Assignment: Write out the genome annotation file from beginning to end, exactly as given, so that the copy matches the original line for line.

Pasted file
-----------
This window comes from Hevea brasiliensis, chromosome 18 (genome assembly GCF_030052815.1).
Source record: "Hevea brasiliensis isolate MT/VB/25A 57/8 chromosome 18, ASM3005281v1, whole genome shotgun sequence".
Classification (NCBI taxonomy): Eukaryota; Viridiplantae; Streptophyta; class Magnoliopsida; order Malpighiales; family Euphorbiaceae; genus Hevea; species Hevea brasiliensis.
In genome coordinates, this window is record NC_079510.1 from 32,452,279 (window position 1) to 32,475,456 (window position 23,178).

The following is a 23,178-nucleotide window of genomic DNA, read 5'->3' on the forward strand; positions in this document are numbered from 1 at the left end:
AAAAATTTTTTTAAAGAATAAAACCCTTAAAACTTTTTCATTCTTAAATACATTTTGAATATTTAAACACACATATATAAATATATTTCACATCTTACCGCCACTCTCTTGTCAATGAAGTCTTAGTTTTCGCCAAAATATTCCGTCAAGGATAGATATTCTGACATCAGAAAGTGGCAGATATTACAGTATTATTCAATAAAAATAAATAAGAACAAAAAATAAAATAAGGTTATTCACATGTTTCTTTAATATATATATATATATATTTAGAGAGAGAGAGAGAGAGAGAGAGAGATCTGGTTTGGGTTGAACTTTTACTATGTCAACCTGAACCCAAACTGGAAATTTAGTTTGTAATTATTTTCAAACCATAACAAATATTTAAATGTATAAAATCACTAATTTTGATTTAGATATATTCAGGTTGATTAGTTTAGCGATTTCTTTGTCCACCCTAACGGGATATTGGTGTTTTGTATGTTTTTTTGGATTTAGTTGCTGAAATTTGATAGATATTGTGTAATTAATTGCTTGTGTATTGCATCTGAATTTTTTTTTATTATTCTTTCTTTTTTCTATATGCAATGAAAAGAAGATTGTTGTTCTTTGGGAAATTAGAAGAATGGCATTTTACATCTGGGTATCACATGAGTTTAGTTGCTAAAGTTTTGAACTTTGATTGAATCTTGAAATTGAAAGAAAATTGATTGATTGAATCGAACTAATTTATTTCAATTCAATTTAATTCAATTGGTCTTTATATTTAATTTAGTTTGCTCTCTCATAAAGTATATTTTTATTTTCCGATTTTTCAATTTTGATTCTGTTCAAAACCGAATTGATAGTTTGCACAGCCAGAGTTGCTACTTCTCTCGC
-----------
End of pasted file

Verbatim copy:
This window comes from Hevea brasiliensis, chromosome 18 (genome assembly GCF_030052815.1).
Source record: "Hevea brasiliensis isolate MT/VB/25A 57/8 chromosome 18, ASM3005281v1, whole genome shotgun sequence".
Classification (NCBI taxonomy): Eukaryota; Viridiplantae; Streptophyta; class Magnoliopsida; order Malpighiales; family Euphorbiaceae; genus Hevea; species Hevea brasiliensis.
In genome coordinates, this window is record NC_079510.1 from 32,452,279 (window position 1) to 32,475,456 (window position 23,178).

The following is a 23,178-nucleotide window of genomic DNA, read 5'->3' on the forward strand; positions in this document are numbered from 1 at the left end:
AAAAATTTTTTTAAAGAATAAAACCCTTAAAACTTTTTCATTCTTAAATACATTTTGAATATTTAAACACACATATATAAATATATTTCACATCTTACCGCCACTCTCTTGTCAATGAAGTCTTAGTTTTCGCCAAAATATTCCGTCAAGGATAGATATTCTGACATCAGAAAGTGGCAGATATTACAGTATTATTCAATAAAAATAAATAAGAACAAAAAATAAAATAAGGTTATTCACATGTTTCTTTAATATATATATATATATATTTAGAGAGAGAGAGAGAGAGAGAGAGAGATCTGGTTTGGGTTGAACTTTTACTATGTCAACCTGAACCCAAACTGGAAATTTAGTTTGTAATTATTTTCAAACCATAACAAATATTTAAATGTATAAAATCACTAATTTTGATTTAGATATATTCAGGTTGATTAGTTTAGCGATTTCTTTGTCCACCCTAACGGGATATTGGTGTTTTGTATGTTTTTTTGGATTTAGTTGCTGAAATTTGATAGATATTGTGTAATTAATTGCTTGTGTATTGCATCTGAATTTTTTTTTATTATTCTTTCTTTTTTCTATATGCAATGAAAAGAAGATTGTTGTTCTTTGGGAAATTAGAAGAATGGCATTTTACATCTGGGTATCACATGAGTTTAGTTGCTAAAGTTTTGAACTTTGATTGAATCTTGAAATTGAAAGAAAATTGATTGATTGAATCGAACTAATTTATTTCAATTCAATTTAATTCAATTGGTCTTTATATTTAATTTAGTTTGCTCTCTCATAAAGTATATTTTTATTTTCCGATTTTTCAATTTTGATTCTGTTCAAAACCGAATTGATAGTTTGCACAGCCAGAGTTGCTACTTCTCTCGC